Angela is the college bursar and also organises a sabbatical in English for visiting pastors and church leaders — a one month programme entitled ‘Come and see’.
This provides an introduction to social justice issues in the Middle East from an evangelical and biblically faithful perspective, as well as opportunities to explore issues concerning Israel in biblical theology.
My role is to teach church history, church principles, leadership skills and preaching. As a faith mission, the college works on a limited budget, so that I also supervise the library. I doubled its size by donating my own collection of 2000 books, and it is now around 5000 volumes, but we need at least 10,000 to support our courses effectively.
Alongside all this work, I am now on the executive committee of the Baptist denomination with special responsibility for training. I also care for non-Arab churches, an area likely to expand as expatriate congregations are multiplying.
In addition, a year ago I became the pastor of the local Baptist church in Nazareth. In my ‘spare time’, I have just completed an MPhil about modern Baptist evangelicalism in Britain.
Funds permitting, I shall continue to a doctorate to be fully qualified as a seminary teacher of first and second degrees. As the saying goes, ‘It is better to burn out than to rust out’!
We work with a vision — to produce able and evangelical leaders who will place evangelism and church-planting at the heart of their calling. To achieve this, I not only teach these things but model them in a pastorate.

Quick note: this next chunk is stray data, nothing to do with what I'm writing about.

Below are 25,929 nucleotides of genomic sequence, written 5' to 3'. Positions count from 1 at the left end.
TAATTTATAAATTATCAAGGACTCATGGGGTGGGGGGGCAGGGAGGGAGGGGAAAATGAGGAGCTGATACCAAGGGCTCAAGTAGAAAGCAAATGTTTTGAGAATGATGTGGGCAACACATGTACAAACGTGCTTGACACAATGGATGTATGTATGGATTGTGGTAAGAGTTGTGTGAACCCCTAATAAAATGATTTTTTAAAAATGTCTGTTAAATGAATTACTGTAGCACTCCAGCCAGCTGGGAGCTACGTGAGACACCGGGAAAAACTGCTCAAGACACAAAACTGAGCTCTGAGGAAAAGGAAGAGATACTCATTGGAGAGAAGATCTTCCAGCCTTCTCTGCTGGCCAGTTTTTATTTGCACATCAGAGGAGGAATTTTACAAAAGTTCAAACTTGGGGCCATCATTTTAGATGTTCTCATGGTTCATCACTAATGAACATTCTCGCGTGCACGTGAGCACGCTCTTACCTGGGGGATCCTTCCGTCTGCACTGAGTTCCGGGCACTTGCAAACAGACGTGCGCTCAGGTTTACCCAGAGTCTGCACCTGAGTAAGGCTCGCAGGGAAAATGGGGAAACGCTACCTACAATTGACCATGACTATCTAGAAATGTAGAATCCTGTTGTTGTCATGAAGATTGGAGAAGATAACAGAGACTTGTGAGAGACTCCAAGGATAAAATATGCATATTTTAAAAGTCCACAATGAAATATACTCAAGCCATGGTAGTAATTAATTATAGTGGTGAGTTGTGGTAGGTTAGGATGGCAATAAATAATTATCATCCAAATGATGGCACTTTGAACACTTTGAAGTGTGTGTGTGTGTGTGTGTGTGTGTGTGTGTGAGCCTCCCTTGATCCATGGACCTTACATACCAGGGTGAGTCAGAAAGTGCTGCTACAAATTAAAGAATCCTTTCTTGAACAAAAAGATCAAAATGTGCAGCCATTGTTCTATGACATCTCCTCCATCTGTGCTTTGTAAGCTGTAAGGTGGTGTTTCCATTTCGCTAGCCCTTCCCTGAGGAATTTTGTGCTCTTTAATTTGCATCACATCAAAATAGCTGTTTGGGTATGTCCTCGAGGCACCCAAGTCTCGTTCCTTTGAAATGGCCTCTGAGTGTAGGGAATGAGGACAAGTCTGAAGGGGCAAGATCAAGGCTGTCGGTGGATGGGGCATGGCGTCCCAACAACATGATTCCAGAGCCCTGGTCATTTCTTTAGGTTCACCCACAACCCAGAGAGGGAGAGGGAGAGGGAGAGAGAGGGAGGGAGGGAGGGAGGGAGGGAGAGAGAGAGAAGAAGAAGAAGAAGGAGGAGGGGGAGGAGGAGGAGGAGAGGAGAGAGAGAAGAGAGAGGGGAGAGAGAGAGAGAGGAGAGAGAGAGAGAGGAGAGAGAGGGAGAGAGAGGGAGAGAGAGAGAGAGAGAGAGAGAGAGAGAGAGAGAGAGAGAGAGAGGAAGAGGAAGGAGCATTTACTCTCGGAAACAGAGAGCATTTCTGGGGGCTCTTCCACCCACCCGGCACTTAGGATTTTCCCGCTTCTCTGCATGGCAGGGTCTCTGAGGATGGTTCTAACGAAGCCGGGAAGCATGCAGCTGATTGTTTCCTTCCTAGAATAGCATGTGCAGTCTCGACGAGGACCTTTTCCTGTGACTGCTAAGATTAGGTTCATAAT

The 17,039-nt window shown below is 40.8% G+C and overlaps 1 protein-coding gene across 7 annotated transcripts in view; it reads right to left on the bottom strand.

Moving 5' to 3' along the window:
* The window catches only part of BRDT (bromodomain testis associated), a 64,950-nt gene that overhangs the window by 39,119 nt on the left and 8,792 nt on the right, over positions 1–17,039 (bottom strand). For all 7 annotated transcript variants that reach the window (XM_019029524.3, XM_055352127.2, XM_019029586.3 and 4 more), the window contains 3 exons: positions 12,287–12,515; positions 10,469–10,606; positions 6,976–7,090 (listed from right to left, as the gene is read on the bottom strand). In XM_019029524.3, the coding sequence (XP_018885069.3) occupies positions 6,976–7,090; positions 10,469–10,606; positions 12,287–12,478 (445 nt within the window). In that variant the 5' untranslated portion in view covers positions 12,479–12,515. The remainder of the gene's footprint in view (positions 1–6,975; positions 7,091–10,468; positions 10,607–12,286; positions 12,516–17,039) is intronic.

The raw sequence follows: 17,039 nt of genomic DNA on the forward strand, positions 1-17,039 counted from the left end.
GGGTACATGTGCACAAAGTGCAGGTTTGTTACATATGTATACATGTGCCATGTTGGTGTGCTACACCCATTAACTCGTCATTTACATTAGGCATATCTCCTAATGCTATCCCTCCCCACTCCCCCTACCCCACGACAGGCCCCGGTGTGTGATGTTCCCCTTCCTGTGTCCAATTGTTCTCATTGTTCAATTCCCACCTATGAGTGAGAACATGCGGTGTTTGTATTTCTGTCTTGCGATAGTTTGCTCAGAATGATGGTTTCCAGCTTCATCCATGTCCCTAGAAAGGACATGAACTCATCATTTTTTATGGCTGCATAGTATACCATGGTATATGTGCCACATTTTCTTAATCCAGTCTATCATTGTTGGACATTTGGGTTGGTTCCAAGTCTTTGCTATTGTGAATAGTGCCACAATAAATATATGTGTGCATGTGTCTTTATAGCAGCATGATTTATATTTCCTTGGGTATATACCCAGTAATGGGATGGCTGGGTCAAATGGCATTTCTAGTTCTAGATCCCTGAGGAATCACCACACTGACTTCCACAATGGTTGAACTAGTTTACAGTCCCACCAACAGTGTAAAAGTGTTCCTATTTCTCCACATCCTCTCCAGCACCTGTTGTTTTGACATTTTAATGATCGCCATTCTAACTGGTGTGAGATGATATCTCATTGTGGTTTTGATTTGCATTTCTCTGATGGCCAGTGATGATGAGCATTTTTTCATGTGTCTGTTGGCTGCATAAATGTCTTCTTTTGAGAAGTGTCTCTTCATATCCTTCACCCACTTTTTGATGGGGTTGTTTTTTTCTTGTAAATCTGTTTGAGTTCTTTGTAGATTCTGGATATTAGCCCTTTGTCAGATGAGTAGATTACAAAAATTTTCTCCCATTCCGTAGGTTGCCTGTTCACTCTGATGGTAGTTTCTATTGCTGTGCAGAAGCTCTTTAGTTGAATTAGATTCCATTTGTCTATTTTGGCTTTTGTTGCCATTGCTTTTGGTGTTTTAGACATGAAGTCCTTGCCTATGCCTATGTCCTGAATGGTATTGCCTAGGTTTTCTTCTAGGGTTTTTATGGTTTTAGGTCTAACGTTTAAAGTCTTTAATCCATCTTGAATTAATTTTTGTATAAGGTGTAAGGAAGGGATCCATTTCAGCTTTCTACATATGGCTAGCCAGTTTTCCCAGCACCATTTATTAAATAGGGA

The college also seeks to model to the whole believing community in Israel the New Testament teaching that there is ‘one new man in Christ’. Our (largely unpaid) staff includes Messianics, Arabs and expatriates, who see each other as brothers and sisters who are one in Christ, whether we call him Yeshua, Iesou, or Jesus.
Alongside the 5000 Arab evangelicals there are estimated to be 10-15,000 Messianic Jews among the 6 million Jewish citizens of Israel.
These miniscule numbers mean that outside help is urgently needed and vital for both communities, to empower local believers without colonising them. Yet the sad truth is that each year, while millions of evangelical dollars are sent to ‘bless Israel’, little practical help is given to bless them with the gospel through indigenous believers.
Messianic groups attract some attention, but virtually no interest is shown in the Arab evangelicals. Our presence here is one small act of redress in the name of western evangelicalism.
We hope it will also be a spur to others, whose almost total neglect is made more shameful by the multitudes of Bible-believing Christians who visit Israel without even meeting, let alone supporting, their beleaguered brothers and sisters in Christ.
I think God will pardon my misuse of a biblical text that I recall when I watch the tourist buses drive through Nazareth: ‘Is it nothing to you, all you that pass by?’
This article was first published in 4 Corners, the magazine of UFM Worldwide and used by permission. For further information about Phil and Angela Hill’s ministry or about the ‘Come and see’ sabbatical, contact UFM Worldwide at www.ufm.org.uk